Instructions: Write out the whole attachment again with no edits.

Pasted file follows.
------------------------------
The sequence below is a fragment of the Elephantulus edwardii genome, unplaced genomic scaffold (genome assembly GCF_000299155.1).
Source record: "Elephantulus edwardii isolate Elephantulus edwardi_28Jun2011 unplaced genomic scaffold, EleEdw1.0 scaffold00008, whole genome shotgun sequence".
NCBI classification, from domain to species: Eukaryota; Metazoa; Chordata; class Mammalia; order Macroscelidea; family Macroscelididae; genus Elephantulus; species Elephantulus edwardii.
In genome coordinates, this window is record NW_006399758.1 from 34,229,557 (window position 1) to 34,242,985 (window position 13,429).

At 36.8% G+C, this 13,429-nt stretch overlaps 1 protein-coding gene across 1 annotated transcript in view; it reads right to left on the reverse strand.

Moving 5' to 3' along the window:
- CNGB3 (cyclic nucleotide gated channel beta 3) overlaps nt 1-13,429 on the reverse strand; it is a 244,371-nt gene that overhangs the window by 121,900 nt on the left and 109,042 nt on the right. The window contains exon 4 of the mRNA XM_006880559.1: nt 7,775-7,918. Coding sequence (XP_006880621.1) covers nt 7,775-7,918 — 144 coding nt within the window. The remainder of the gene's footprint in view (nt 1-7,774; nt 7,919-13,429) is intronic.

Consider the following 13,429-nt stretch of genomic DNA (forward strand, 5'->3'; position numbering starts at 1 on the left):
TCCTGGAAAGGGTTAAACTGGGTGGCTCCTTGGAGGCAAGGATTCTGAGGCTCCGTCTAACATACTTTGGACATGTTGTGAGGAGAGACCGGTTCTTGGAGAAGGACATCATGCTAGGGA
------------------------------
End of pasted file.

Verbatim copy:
The sequence below is a fragment of the Elephantulus edwardii genome, unplaced genomic scaffold (genome assembly GCF_000299155.1).
Source record: "Elephantulus edwardii isolate Elephantulus edwardi_28Jun2011 unplaced genomic scaffold, EleEdw1.0 scaffold00008, whole genome shotgun sequence".
NCBI classification, from domain to species: Eukaryota; Metazoa; Chordata; class Mammalia; order Macroscelidea; family Macroscelididae; genus Elephantulus; species Elephantulus edwardii.
In genome coordinates, this window is record NW_006399758.1 from 34,229,557 (window position 1) to 34,242,985 (window position 13,429).

At 36.8% G+C, this 13,429-nt stretch overlaps 1 protein-coding gene across 1 annotated transcript in view; it reads right to left on the reverse strand.

Moving 5' to 3' along the window:
- CNGB3 (cyclic nucleotide gated channel beta 3) overlaps nt 1-13,429 on the reverse strand; it is a 244,371-nt gene that overhangs the window by 121,900 nt on the left and 109,042 nt on the right. The window contains exon 4 of the mRNA XM_006880559.1: nt 7,775-7,918. Coding sequence (XP_006880621.1) covers nt 7,775-7,918 — 144 coding nt within the window. The remainder of the gene's footprint in view (nt 1-7,774; nt 7,919-13,429) is intronic.

Consider the following 13,429-nt stretch of genomic DNA (forward strand, 5'->3'; position numbering starts at 1 on the left):
TCCTGGAAAGGGTTAAACTGGGTGGCTCCTTGGAGGCAAGGATTCTGAGGCTCCGTCTAACATACTTTGGACATGTTGTGAGGAGAGACCGGTTCTTGGAGAAGGACATCATGCTAGGGA